explore language, culture, geography, trade, and 
communications. There's also an IMAX theater. 
www.exploris.org. COST: Exhibits $9.95, exhibits and 
IMAX theater $13.95. OPEN: Tues.-Sat. 9-5, Sun. 

Address: 201 E. Hargett St., Downtown, Raleigh, NC, USA
Phone: 919/834-4040

North Carolina Botanical Garden 
Garden/Arboretum, Chapel Hill 
The North Carolina Botanical Garden, south of downtown 
via U.S. 15/501 Bypass, has the largest collection of 
native plants in the Southeast. Nature trails wind 
through a 300-acre piedmont forest. The herb garden and 
carnivorous-plant collection are impressive. There are 
frequent plant sales. www.ncbg.unc.edu. COST: Free. 
OPEN: Weekdays 8-5, Sat. 10-6, Sun. 1-6. 

Address: Old Mason Farm Rd., South Metro, Chapel Hill,
Phone: 919/962-0522
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Arrowhead Inn 
$110 to $220, Durham 
Brick chimneys and tall Doric columns distinguish this 
B&B in an 18th-century white-clapboard farmhouse. 
Antiques, heritage plants, fireplaces, and a log cabin 
in the garden create a cozy environment. 
www.arrowheadinn.com. 9 rooms, 2 suites. In-hotel: 
public Internet. AE, D, DC, MC, V. Full breakfast. 

Address: 106 Mason Rd., North Metro, Durham, NC 27712, 
Phone: 919/477-8430 or 800/528-2207
Fax: 919/471-9538

Blooming Garden Inn 
$110 to $160, Durham 
With its yellow exterior, this B&B is literally and 
figuratively a bright spot in the Holloway Historic 
District. Inside, the inn explodes with color and 
warmth, thanks to exuberant hosts Dolly and Frank 
Pokrass. Breakfast might be walnut crêpes with ricotta 
cheese and warm raspberry sauce. A sister B&B, the 
Victorian Holly House, across the street, accommodates 
extended stays. www.bloominggardeninn.com. 4 rooms, 2 
suites. AE, D, DC, MC, V. Full breakfast. 

Address: 513 Holloway St., Downtown, Durham, NC 27701, 
Phone: 919/687-0801 or 888/687-0801
Fax: 919/688-1401

Fearrington House 
$160 to Over $220, Pittsboro 
A member of the prestigious Relais & Châteaux group, this 
country inn is on a 200-year-old farm that has been remade 
into a residential community, complete with small shops, 
resembling a country village. The village mascots, the 
"Oreo cows" (black on the ends, snow white in the middle), 
roam the pasture at the entrance. Antiques, English pine, 
and oversize tubs furnish the inn's modern guest rooms,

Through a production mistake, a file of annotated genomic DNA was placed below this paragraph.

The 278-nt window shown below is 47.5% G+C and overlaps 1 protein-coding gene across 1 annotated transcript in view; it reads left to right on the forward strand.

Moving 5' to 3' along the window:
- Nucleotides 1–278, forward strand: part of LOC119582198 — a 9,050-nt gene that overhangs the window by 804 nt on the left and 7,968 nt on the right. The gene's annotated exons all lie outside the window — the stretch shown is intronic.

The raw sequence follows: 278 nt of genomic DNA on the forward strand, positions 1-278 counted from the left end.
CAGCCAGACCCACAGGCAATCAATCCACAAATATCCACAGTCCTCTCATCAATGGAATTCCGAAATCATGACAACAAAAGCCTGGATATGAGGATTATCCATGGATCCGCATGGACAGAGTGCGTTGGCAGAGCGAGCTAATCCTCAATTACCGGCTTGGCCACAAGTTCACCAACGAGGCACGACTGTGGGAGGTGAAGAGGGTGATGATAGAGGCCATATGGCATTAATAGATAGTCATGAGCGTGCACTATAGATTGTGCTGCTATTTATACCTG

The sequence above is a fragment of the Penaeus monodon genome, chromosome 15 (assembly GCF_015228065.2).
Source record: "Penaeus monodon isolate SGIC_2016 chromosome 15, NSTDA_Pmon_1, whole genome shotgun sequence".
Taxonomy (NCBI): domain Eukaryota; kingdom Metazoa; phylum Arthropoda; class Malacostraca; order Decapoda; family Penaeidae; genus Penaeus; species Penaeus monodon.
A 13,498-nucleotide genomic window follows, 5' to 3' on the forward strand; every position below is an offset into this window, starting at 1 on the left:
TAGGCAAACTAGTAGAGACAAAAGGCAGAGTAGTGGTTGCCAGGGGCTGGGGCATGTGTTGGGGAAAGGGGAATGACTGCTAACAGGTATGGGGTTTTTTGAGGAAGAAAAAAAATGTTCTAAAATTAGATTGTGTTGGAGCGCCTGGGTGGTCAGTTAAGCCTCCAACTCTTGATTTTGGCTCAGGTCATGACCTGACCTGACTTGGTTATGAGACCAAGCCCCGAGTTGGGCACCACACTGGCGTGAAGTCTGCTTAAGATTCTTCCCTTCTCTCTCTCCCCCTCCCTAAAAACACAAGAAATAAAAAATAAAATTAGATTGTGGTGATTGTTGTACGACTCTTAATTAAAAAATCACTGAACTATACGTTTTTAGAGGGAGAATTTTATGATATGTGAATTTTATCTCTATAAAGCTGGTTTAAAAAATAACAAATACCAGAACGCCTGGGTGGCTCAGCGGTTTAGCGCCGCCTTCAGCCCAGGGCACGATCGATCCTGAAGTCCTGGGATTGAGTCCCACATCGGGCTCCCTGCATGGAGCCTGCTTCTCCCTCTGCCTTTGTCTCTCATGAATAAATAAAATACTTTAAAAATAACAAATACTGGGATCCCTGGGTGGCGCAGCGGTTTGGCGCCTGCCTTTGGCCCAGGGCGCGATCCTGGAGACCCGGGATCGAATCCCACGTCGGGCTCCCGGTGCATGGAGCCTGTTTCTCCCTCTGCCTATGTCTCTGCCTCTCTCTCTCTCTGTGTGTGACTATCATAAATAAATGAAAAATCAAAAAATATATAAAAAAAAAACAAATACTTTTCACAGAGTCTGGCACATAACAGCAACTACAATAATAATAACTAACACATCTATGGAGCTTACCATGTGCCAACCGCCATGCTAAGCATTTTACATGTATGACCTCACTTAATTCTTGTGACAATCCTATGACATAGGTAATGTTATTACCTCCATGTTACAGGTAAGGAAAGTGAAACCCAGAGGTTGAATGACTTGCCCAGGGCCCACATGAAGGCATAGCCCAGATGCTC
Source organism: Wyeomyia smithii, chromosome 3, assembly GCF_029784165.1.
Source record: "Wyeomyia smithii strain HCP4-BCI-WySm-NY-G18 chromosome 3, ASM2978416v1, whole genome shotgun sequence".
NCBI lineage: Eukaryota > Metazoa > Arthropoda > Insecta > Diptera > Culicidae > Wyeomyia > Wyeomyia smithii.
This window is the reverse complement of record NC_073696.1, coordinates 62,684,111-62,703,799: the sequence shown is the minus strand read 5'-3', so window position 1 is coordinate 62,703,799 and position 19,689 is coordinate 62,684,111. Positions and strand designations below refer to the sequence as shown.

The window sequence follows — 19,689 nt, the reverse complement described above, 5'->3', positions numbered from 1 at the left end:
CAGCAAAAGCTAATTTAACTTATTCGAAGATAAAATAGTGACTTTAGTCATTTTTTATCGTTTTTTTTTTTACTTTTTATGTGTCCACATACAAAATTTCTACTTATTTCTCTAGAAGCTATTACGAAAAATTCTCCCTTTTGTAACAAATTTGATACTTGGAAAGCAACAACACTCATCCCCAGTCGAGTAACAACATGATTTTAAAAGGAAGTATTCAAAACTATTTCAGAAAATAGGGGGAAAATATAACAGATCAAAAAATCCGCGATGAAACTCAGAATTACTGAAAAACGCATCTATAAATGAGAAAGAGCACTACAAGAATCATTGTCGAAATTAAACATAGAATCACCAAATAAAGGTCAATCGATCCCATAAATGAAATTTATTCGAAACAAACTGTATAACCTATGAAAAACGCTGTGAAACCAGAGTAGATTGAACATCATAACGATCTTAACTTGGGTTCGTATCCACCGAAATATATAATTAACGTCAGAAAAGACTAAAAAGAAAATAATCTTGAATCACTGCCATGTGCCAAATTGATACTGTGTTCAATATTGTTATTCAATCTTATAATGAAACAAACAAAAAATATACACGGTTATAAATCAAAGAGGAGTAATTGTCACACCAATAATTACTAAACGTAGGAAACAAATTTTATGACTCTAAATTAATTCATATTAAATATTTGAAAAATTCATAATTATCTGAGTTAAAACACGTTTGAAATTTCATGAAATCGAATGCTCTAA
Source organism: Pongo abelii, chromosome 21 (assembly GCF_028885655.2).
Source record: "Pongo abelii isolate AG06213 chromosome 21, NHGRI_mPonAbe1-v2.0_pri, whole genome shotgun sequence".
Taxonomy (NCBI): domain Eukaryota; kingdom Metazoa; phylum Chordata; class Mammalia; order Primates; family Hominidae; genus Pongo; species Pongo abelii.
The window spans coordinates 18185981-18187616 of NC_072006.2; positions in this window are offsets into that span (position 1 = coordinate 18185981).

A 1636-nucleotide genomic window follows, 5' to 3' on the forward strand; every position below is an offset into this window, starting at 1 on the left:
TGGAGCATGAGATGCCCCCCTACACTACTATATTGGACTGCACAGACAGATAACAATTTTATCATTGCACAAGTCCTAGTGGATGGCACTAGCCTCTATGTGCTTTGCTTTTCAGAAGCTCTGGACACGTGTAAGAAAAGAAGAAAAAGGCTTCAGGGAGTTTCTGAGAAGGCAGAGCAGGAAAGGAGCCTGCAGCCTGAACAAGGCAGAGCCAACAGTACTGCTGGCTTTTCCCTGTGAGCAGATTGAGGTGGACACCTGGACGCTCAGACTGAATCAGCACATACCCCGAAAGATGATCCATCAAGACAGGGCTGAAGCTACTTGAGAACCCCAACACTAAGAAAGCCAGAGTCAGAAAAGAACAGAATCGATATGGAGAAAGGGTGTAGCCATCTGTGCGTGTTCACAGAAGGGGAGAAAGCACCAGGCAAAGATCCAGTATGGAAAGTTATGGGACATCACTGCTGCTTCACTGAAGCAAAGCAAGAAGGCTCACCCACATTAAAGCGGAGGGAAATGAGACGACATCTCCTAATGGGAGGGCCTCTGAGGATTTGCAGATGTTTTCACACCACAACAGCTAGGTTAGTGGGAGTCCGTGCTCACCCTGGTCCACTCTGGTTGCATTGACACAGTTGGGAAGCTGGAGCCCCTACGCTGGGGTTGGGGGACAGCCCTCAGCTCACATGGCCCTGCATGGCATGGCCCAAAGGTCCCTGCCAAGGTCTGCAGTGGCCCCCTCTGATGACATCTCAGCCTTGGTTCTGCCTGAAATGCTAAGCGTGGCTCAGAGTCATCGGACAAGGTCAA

which overlook a courtyard, gardens, and a pasture. The 
prix-fixe restaurant ($$$$) serves dressed-up regional 
food, such as collard-pecan-pesto-stuffed chicken breast 
with Hoop cheddar grits, for dinner. 
www.fearringtonhouse.com. 29 rooms, 2 suites. In-hotel: 
2 restaurants, tennis courts, pool. AE, MC, V. Full 

Address: 2000 Fearrington Village Center, 8 mi south of 
Chapel Hill on U.S. 15/501, Pittsboro, NC, USA
Phone: 919/542-2121
Fax: 919/542-4202

Angus Barn 
Steak, Over $22, Raleigh 
A huge rustic barn houses this famous Raleigh institution. 
The dimly lighted, always-busy restaurant is known for its 
steaks, baby-back ribs, prime rib, and fresh seafood, as 
well as its clubby Wild Turkey Lounge. The astonishing 
wine-and-beer list is 35 pages long. The oversize desserts 
are freshly made; on your way out, you can purchase pies 
at a small store near the front door. Reservations aren't 
accepted for Saturday dinner. AE, D, DC, MC, V. No lunch. 

Address: U.S. 70W (Glenwood Ave.) near Aviation Pkwy., 
Northwest/Airport, Raleigh, NC, USA
Phone: 919/781-2444

Café Parizäde 
Contemporary, $11 to Over $22, Durham 
Soft lighting, white tablecloths, and an enclosed court-
yard are among the inviting aspects of this Erwin Square 
bistro. One particularly fine appetizer is fried calamari 
with jalapeño-tomato salsa; popular entrées include 
fettuccine with fresh salmon and black-pepper dill cream, 
sesame pasta with scallops, and roast duck with fresh 
vegetables. AE, D, DC, MC, V. No lunch weekends. 

Address: 2200 W. Main St., Downtown, Durham, NC, USA
Phone: 919/286-9712

Big Ed's City Market Restaurant 
Southern, Under $7 to $11, Raleigh 
A must for breakfast or lunch, Big Ed's is filled with 
antique farm implements and the owner's political 
memorabilia, including pictures of presidential candi-
dates who have stopped at this landmark. Every Saturday 
morning a Dixieland band plays. Come here for down-home 
cooking, and make sure you indulge in the biscuits. 
Reservations not accepted. No credit cards. Closed Sun. 
No dinner. 

Address: 220 Wolfe St., City Market, Downtown, Raleigh, 
Phone: 919/836-9909